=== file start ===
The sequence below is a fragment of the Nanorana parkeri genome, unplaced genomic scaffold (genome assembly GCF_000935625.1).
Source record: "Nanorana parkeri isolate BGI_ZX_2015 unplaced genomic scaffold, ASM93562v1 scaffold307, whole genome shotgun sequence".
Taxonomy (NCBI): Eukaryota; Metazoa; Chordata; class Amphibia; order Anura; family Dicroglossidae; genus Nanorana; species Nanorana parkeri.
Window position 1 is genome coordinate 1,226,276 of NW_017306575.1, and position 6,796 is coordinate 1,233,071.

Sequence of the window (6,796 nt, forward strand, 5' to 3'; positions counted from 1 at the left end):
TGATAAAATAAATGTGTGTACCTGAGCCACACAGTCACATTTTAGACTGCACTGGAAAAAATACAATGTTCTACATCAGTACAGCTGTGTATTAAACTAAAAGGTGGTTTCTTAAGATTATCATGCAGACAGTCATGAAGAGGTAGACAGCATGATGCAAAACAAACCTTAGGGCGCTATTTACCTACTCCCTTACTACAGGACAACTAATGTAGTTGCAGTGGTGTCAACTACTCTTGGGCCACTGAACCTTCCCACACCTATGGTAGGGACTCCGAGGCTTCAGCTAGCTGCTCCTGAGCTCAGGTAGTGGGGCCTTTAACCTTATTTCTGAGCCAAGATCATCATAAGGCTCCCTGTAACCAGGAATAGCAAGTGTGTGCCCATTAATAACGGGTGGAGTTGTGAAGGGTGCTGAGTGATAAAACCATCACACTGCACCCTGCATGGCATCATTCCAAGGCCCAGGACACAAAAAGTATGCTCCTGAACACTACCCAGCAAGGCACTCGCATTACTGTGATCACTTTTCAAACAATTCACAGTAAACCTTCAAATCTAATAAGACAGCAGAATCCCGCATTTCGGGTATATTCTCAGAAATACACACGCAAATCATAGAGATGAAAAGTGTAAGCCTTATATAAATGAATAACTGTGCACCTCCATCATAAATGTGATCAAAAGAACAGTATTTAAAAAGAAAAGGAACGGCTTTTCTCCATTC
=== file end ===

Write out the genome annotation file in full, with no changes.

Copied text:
The sequence below is a fragment of the Nanorana parkeri genome, unplaced genomic scaffold (genome assembly GCF_000935625.1).
Source record: "Nanorana parkeri isolate BGI_ZX_2015 unplaced genomic scaffold, ASM93562v1 scaffold307, whole genome shotgun sequence".
Taxonomy (NCBI): Eukaryota; Metazoa; Chordata; class Amphibia; order Anura; family Dicroglossidae; genus Nanorana; species Nanorana parkeri.
Window position 1 is genome coordinate 1,226,276 of NW_017306575.1, and position 6,796 is coordinate 1,233,071.

Sequence of the window (6,796 nt, forward strand, 5' to 3'; positions counted from 1 at the left end):
TGATAAAATAAATGTGTGTACCTGAGCCACACAGTCACATTTTAGACTGCACTGGAAAAAATACAATGTTCTACATCAGTACAGCTGTGTATTAAACTAAAAGGTGGTTTCTTAAGATTATCATGCAGACAGTCATGAAGAGGTAGACAGCATGATGCAAAACAAACCTTAGGGCGCTATTTACCTACTCCCTTACTACAGGACAACTAATGTAGTTGCAGTGGTGTCAACTACTCTTGGGCCACTGAACCTTCCCACACCTATGGTAGGGACTCCGAGGCTTCAGCTAGCTGCTCCTGAGCTCAGGTAGTGGGGCCTTTAACCTTATTTCTGAGCCAAGATCATCATAAGGCTCCCTGTAACCAGGAATAGCAAGTGTGTGCCCATTAATAACGGGTGGAGTTGTGAAGGGTGCTGAGTGATAAAACCATCACACTGCACCCTGCATGGCATCATTCCAAGGCCCAGGACACAAAAAGTATGCTCCTGAACACTACCCAGCAAGGCACTCGCATTACTGTGATCACTTTTCAAACAATTCACAGTAAACCTTCAAATCTAATAAGACAGCAGAATCCCGCATTTCGGGTATATTCTCAGAAATACACACGCAAATCATAGAGATGAAAAGTGTAAGCCTTATATAAATGAATAACTGTGCACCTCCATCATAAATGTGATCAAAAGAACAGTATTTAAAAAGAAAAGGAACGGCTTTTCTCCATTC